Djibouti and Chad have also expressed their support for the Smart Africa project and they intend to formalise their commitment to the BLOC Smart Africa fund soon. Additionally, Burkina Faso has created an ad-hoc commission that will consider whether the country should become a founding member of the BLOC Smart Africa fund.

“We are delighted to see our partnership with Bamboo Capital Partners evolve today, with the signature of a declaration of intention from the Governments of the Democratic Republic of the Congo and Tunisia, and with the support of the Governments of Burkina Faso, Chad, and Djibouti. BLOC Smart Africa aims to identify and develop the next generation of pan-African technology champions in close co-operation with our members, partners and local technology ecosystems in the public and private sectors. We look forward to seeing our partnership bear fruit by giving young talent across the continent the opportunity to give free rein to their creativity and entrepreneurial spirit,” said Smart Africa CEO, Lucina Koné.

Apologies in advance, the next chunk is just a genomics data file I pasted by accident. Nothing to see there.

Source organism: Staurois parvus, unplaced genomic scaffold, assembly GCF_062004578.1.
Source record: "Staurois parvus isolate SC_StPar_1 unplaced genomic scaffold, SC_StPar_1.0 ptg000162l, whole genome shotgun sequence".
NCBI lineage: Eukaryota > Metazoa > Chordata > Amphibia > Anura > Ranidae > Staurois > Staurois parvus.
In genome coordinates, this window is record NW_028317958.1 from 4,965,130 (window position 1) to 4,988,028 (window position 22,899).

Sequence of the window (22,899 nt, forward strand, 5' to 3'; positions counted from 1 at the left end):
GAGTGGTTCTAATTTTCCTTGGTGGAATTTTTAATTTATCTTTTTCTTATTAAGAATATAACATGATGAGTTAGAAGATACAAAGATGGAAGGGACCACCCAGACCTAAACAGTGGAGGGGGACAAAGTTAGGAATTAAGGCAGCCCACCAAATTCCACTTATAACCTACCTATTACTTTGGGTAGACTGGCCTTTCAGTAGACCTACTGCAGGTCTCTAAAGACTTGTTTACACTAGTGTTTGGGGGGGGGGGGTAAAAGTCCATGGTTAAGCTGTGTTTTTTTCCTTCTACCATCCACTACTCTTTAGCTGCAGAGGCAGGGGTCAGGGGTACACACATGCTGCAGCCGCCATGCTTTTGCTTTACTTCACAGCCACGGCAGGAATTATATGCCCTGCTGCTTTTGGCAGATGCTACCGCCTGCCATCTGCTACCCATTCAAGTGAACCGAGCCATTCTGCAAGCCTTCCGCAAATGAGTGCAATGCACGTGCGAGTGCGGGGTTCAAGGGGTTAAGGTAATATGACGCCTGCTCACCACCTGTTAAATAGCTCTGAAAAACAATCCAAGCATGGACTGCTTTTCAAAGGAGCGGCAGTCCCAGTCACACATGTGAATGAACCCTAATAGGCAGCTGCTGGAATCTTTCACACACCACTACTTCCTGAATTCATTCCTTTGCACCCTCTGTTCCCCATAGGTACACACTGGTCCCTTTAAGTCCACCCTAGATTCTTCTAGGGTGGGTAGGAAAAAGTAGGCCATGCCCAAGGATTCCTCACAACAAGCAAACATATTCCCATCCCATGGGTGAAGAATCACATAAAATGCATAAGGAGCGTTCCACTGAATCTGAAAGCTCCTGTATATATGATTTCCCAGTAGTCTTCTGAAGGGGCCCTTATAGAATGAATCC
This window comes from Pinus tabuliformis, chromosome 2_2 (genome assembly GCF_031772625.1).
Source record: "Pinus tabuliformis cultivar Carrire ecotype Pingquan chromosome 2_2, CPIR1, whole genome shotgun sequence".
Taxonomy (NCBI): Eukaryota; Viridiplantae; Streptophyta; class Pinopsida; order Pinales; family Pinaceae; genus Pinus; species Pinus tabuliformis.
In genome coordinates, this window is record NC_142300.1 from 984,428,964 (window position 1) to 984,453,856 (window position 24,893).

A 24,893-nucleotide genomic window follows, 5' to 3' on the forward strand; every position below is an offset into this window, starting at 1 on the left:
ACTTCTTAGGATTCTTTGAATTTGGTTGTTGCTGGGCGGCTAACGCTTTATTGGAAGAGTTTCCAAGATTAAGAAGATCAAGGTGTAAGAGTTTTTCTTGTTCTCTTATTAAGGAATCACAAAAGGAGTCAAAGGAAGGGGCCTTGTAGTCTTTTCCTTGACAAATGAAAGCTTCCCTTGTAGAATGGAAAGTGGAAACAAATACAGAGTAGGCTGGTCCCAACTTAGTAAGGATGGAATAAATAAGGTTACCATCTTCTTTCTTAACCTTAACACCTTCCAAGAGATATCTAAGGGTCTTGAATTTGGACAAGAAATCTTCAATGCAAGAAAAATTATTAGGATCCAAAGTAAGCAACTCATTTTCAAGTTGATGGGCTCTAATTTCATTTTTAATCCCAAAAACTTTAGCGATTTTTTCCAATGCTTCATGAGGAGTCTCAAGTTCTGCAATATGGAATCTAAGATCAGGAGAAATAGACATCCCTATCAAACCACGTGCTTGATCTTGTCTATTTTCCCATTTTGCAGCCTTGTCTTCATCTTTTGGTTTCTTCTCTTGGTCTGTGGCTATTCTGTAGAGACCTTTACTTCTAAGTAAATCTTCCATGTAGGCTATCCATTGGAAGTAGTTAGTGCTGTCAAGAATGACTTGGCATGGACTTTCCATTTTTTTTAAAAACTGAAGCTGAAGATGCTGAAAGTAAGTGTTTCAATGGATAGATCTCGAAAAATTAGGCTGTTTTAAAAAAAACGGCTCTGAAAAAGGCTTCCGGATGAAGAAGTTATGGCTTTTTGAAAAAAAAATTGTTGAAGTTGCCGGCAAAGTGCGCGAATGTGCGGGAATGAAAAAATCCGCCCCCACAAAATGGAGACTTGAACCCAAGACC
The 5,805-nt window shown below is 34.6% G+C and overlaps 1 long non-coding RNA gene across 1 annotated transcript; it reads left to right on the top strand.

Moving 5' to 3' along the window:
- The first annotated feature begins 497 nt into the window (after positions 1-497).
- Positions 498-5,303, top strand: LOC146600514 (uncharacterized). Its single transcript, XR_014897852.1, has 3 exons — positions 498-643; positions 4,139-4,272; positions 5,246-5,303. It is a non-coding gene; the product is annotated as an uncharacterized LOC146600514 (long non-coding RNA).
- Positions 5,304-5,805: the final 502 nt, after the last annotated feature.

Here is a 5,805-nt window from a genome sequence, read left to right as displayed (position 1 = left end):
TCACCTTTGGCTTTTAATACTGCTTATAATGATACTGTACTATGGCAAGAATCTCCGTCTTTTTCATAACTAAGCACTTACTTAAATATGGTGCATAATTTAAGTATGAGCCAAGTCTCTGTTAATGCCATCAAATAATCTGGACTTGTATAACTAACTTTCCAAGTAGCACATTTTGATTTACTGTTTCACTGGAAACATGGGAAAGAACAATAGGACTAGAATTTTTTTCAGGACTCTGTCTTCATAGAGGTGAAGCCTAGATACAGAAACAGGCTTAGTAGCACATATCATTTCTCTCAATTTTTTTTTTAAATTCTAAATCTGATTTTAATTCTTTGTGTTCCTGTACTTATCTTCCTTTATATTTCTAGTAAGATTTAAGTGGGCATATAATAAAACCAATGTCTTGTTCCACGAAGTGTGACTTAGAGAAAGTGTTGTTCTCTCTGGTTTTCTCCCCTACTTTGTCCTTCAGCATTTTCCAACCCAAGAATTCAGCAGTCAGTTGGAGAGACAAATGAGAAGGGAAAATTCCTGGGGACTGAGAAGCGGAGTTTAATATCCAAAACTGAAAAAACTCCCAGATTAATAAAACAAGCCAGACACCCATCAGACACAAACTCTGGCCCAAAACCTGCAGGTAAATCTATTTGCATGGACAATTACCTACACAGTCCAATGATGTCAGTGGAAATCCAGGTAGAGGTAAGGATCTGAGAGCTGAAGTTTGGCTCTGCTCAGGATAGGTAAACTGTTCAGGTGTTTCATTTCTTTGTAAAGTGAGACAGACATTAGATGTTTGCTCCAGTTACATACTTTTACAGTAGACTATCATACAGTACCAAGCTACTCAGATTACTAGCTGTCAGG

Smart Africa is an initiative comprising of Heads of States and governments from seven African countries that seek to boost sustainable socio-economic development through ICT. The member states include Rwanda, Burkina Faso, South Sudan, Gabon, Mali, Uganda, and Kenya.

In May 2019, Bamboo Capital Partners signed a partnership agreement with Smart Africa to support the BLOC Smart Africa fund. Through the collaboration, Bamboo will offer access to regional and local ecosystems such as incubators and source deal flow.

Jean-Philippe de Schrevel, founder and managing partner of Bamboo Capital Partners, said: “For over a decade, Bamboo has been at the forefront of impact investing, backing companies with innovative solutions to improve the lives of communities in emerging markets. With the support of these countries, we look forward to investing in companies using the latest technology to tackle major social or environmental challenges.”